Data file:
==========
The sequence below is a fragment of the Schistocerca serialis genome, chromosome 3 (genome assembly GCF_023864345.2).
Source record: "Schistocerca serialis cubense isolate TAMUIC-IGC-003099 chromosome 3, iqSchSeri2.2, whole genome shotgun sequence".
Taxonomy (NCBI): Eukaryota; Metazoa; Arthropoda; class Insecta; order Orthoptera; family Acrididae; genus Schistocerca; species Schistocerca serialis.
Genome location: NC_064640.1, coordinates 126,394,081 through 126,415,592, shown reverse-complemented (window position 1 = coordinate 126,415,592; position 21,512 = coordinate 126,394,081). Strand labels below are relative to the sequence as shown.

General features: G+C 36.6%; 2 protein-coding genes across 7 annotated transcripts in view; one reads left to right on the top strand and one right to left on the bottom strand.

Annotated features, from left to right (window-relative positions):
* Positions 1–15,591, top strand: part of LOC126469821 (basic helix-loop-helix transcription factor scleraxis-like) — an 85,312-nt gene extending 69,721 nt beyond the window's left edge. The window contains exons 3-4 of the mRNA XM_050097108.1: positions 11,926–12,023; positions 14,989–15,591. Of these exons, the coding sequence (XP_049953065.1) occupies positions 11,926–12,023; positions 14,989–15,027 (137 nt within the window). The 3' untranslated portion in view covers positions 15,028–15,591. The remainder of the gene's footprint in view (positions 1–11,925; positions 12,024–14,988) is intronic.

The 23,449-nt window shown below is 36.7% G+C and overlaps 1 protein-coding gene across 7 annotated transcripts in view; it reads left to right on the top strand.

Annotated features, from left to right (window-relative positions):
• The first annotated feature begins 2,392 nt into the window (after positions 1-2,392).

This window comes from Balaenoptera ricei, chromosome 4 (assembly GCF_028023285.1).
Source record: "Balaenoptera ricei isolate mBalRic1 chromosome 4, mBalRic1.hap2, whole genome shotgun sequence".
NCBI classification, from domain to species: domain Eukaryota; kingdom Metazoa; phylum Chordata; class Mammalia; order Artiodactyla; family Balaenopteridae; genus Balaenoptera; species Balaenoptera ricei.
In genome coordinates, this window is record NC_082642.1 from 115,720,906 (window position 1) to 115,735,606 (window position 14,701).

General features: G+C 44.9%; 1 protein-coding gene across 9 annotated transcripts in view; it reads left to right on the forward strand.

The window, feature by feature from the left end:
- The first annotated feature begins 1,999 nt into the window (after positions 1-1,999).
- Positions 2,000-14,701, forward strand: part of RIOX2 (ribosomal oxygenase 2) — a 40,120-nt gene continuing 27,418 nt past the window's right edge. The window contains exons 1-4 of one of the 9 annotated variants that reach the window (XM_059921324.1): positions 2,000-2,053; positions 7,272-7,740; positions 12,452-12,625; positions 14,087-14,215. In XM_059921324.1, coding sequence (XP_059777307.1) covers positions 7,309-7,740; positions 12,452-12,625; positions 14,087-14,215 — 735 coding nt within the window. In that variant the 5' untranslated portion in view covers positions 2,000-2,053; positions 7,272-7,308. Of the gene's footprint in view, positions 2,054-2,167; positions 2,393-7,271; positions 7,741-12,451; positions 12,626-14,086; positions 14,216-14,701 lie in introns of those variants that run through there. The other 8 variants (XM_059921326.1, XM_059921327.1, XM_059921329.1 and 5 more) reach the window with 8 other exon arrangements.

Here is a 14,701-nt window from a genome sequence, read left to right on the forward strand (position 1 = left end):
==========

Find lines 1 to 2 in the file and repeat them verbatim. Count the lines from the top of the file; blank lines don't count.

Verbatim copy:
The sequence below is a fragment of the Schistocerca serialis genome, chromosome 3 (genome assembly GCF_023864345.2).
Source record: "Schistocerca serialis cubense isolate TAMUIC-IGC-003099 chromosome 3, iqSchSeri2.2, whole genome shotgun sequence".